YMCA Military Welcome Center at Will Rogers World Airport stays busy

Active and retired military personnel can relax in the welcome center while waiting at the airport.
by Bryan Painter Published: June 26, 2011

The cinnamon sugar atop the compact disc-sized snickerdoodle acts as a neon sign.

This homemade chunk of heaven is just begging clean-cut Brandon Hockersmith, 21, of Stratford, to snatch it from the white plastic tray.

It had been three months since the U.S. Army private first class made it home to peach country in Garvin County. Now, the four-day pass is up and it's back to Camp Shelby, Miss.

When he arrived at Will Rogers World Airport at 6 a.m., the flights were overbooked. So instead of waiting for hours in the terminal, he's been on a leather couch in the YMCA's Military Welcome Center, hugging his wife, Shenay Hockersmith.

In the other room, two young men are playing “Blacks Ops” on the Xbox 360 while two buddies watch.

The welcome center, a joint effort of the YMCA of Greater Oklahoma City, the Armed Forces YMCA, Will Rogers World Airport and so many organizations, offers a restful and relaxing atmosphere each year for about 30,000 traveling active or retired military members from all branches, as well as allies.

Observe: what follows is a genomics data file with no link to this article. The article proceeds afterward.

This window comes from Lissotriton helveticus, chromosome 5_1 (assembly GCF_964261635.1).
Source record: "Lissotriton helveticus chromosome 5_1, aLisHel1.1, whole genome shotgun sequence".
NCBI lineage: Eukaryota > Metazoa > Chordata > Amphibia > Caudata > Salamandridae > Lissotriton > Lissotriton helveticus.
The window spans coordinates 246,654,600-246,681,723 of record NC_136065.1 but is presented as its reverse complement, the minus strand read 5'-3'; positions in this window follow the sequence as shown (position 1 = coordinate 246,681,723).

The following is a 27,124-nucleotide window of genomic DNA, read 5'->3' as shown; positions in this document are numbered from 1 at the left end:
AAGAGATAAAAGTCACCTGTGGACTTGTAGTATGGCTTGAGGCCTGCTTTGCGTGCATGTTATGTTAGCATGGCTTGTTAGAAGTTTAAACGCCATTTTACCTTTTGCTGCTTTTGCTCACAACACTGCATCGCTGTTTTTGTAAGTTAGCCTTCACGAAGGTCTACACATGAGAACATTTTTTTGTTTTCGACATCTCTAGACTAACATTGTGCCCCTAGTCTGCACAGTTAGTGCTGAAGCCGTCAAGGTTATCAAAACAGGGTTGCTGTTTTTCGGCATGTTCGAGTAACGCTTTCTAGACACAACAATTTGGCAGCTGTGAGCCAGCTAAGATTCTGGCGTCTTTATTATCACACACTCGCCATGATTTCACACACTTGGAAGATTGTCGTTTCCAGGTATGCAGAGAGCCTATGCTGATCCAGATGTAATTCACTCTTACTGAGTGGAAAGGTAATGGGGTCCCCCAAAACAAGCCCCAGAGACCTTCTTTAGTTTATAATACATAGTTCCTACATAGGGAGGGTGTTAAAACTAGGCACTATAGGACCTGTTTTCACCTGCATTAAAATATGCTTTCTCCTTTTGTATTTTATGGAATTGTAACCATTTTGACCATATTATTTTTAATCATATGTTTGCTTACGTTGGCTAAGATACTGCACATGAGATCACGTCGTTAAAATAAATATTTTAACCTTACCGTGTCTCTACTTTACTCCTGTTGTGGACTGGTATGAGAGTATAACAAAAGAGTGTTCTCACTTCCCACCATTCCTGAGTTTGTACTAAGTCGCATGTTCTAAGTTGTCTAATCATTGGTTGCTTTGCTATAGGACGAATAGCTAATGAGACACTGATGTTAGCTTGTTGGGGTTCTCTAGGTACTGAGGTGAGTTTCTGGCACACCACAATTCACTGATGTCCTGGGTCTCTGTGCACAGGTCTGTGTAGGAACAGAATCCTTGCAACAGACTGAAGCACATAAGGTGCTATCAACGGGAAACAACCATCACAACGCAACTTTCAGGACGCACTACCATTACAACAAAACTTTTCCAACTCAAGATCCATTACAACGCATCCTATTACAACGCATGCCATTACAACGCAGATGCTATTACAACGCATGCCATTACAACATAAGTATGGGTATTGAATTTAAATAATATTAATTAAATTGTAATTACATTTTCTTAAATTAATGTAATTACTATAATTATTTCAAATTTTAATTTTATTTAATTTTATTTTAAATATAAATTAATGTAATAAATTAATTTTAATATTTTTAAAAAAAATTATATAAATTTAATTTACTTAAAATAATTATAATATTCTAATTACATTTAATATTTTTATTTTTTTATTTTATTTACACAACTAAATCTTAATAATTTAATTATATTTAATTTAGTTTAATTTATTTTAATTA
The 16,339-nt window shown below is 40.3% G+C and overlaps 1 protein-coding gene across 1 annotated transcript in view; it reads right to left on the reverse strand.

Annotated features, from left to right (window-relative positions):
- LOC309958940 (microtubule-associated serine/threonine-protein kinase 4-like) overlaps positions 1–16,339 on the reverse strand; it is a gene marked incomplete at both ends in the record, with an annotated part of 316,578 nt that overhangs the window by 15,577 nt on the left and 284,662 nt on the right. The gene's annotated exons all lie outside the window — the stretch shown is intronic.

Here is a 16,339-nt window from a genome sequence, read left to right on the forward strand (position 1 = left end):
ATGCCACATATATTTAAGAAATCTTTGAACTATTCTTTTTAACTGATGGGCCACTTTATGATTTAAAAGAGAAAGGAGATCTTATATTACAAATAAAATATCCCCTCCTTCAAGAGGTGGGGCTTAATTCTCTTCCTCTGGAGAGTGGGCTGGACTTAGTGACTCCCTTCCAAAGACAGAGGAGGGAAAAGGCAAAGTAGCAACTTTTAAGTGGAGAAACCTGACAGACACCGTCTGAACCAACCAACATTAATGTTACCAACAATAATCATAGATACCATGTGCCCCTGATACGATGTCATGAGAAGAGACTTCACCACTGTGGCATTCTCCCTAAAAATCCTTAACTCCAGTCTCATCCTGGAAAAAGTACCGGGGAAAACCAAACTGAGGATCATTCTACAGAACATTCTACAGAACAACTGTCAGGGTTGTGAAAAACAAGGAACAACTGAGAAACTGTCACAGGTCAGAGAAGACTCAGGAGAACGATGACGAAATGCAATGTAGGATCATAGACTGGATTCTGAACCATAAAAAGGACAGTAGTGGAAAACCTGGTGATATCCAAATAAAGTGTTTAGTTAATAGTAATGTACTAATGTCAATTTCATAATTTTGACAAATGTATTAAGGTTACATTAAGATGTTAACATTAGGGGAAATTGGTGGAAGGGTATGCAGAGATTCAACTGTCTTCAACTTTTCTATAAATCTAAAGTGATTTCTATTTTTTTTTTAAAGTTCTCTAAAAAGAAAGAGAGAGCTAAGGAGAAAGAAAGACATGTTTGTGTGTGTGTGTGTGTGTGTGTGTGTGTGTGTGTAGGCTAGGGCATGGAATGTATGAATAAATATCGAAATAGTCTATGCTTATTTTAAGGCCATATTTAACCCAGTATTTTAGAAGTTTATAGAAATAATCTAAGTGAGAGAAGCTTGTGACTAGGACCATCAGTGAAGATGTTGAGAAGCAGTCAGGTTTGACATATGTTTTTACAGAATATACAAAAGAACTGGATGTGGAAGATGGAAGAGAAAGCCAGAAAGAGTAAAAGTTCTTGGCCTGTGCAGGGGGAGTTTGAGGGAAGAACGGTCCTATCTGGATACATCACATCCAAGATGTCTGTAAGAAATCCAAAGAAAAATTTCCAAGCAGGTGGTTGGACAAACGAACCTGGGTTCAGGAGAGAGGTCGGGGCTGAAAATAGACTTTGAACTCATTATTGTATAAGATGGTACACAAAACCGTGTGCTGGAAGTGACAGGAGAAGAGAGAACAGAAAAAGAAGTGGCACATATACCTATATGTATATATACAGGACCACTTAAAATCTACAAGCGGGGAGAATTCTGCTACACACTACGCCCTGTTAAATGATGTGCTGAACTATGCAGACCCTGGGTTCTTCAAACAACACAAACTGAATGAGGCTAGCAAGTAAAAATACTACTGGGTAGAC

Down the wall, John Cox of Madison, Ind., taps a text on his phone with two pieces of pepperoni pizza on a plate before him. The 19-year-old anxiously awaits the bus to take him to basic training at Fort Sill.

Ever been to Oklahoma?

“No sir, I've never been this far west,” he replied.

To kill time and soothe his nerves, he's devoured a mammoth chocolate chip cookie, played on the Xbox 360 and checked his Facebook back in the computer room.

The military welcome center is 3,600 square feet of home nestled in a cargo bay just outside the east side door of Will Rogers' Baggage Claim 1. The center opened four years ago this month inside the airport terminal.

Back then it could seat about 15 people, had one television and two computers amid about 750 square feet. The traffic kept increasing. Plus, the hours of the center expanded from about 40 to about 90 hours a week.

So the move was made last year to the cargo bay. Now there's seating for about 100 people, plus two televisions, six computers — and, oh yes, three guitars.

“They get played very regularly,” said Clyde Tullos, a retired Army soldier serving as the Center's director. “Over in the corner is the karaoke machine. The volunteers encourage the young men and women to use it, and they do.”


by Bryan Painter
Assistant Local Editor
Bryan Painter, assistant local editor, has 31 years’ experience in journalism, including 22 years with the state's largest newspaper, The Oklahoman. In that time he has covered such events as the April 19, 1995 bombing of the Alfred P. Murrah...
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